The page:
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Pastors fought hard during the pandemic, and they need your prayers

No More Singing in COVID California!

Pastors have faced unprecedented difficulties in the past year and a half.

That’s because the pandemic left its mark on the church, and it’s left its mark on pastors. Our church communities were kept apart by fear and illness, and some churches have closed their doors entirely as a result of dwindling attendance. What’s more, the rate of mental illness has surged across the country, and pastors are no exception

But that’s not all. While facing unprecedented challenges, our country’s pastors also had to confront severe discrimination against themselves and their churches. Our government leveraged the pandemic as a pretense to disproportionately restrict church gatherings and place bans on standard corporate worship activities like singing

Pastors need your prayer and intercession to lead during peaceful times; they especially need your support during difficult times. And they absolutely require your help when facing discrimination. Being a pastor is demanding, important work. It’s difficult — and it’s even more difficult when it’s threatened and politicized. 

That’s why I want to call on Christians to remember to lift up in prayer the pastors who have fought so hard to help them through the pandemic. 

As Christians, we have to remember the important role that pastors have in the church. Pastors are crucial to the ongoing work of evangelization and salvation; they are selected by God to lead the faithful as they seek to follow Him. As the Bible tells us in Ephesians, “And he gave the apostles, the prophets, the evangelists, the shepherds and teachers, to equip the saints for the work of ministry, for building up the body of Christ.”

Pastors are our leaders in the faith. And for decades, they have also been some of America’s most important cultural leaders as well. They guide our churches and enrich our communities. They help us — and we should remember to help them.

1 Timothy 2 explicitly tells us to do so. “First of all, then, I urge that supplications, prayers, intercessions, and thanksgivings be made for all people, for kings and all who are in high positions, that we may lead a peaceful and quiet life, godly and dignified in every way.”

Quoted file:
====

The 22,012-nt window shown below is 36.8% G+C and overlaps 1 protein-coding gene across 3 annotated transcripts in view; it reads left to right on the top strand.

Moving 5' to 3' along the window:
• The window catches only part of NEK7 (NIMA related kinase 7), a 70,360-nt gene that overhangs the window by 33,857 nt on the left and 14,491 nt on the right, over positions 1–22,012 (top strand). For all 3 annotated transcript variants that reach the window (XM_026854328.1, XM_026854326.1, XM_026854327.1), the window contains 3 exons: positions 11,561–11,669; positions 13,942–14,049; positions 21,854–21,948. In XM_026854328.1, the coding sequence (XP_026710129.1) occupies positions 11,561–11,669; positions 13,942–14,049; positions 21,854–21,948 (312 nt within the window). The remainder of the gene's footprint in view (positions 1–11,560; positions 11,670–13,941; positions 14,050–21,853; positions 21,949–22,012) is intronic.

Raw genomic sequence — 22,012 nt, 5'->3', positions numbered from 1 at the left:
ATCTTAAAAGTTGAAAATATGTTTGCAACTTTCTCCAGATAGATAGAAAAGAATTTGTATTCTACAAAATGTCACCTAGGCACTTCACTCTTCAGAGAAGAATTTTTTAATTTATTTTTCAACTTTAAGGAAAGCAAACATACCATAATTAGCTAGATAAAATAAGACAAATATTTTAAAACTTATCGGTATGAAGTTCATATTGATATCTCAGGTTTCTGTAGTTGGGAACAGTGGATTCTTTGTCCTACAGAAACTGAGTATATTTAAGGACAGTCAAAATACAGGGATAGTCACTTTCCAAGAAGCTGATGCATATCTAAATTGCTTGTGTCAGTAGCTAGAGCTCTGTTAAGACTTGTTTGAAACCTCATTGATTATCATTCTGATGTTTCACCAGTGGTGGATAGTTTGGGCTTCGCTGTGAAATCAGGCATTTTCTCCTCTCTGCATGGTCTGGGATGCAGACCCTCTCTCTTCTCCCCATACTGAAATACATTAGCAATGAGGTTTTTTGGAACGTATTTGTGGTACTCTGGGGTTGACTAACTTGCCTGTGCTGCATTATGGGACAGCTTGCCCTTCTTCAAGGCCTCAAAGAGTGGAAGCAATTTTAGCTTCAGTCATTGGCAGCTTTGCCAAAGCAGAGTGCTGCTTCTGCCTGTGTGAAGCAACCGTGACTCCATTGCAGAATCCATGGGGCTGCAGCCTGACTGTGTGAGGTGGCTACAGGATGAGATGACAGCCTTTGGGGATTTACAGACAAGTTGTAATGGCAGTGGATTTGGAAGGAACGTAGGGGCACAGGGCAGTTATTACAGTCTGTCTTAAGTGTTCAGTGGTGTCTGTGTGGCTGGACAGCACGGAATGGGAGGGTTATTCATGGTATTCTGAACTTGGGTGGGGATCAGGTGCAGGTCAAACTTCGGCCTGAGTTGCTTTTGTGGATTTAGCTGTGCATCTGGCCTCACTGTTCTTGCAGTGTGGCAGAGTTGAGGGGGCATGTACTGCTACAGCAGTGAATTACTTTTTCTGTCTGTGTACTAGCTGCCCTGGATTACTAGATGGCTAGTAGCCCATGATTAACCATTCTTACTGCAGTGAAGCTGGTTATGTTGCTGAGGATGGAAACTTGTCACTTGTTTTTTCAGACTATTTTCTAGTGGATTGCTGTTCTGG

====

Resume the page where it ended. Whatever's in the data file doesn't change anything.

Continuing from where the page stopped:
But since the pandemic first hit, leading a “peaceful and quiet life” has become almost impossible for our pastors. And the biggest reason why is that faith leadership, and the role of pastors in our communities, became intensely political in 2020. 

In some cases, this politicization even rose to the level of the Supreme Court. Churches suffered a laundry list of baseless interference in worship and religious practice — interference that was harsher for houses of worship than it was for secular institutions

Across the country, state and local officials attacked the church. 22 states and Washington, D.C., limited religious gatherings to 10 people or fewer. Rhode Island limited these gatherings to just five people. Pastors were repeatedlyarrested because they refused to close their churches down in compliance with arbitrary government mandates. 

Pastors shouldn’t have been forced to contend with police raids, shutdowns or arrest. They should be allowed to shepherd their flock to the best of their ability. But for the past 18 months, they have been subject to relentless, hostile regulation. 

Faith matters, and it especially matters in a country like America that was founded on Christian values and designed to be a bastion of religious liberty. The church must be free. Pastors should be empowered to lead well, not battled with. And when pastors must contend with difficulties and hardships, it’s up to us in the church to defend and support them. 

They do the same for us. Pastors were forced to stand up on behalf of their congregants’ right to free exercise of their faith, making defense of religious liberty suddenly a political — rather than religious — act. 

We need pastors now more than ever. They are the answer to so many of the challenges we face today.  

Our nation is suffering, confused and still reeling from more than a year of political, social and economic upheaval. Pastors can help us heal, guide us through turbulent times and be witnesses to Christ in difficulty. 

It’s not easy to conduct a church community through the kinds of dangers and hardships we have faced in the past year. 

As we approach the end of 2021, remember your pastors in your prayers. Remember the sacrifices they made and struggles they faced to help lead the faithful through a period of unprecedented crisis and strife.

Timothy Head is the executive director of the Faith and Freedom Coalition

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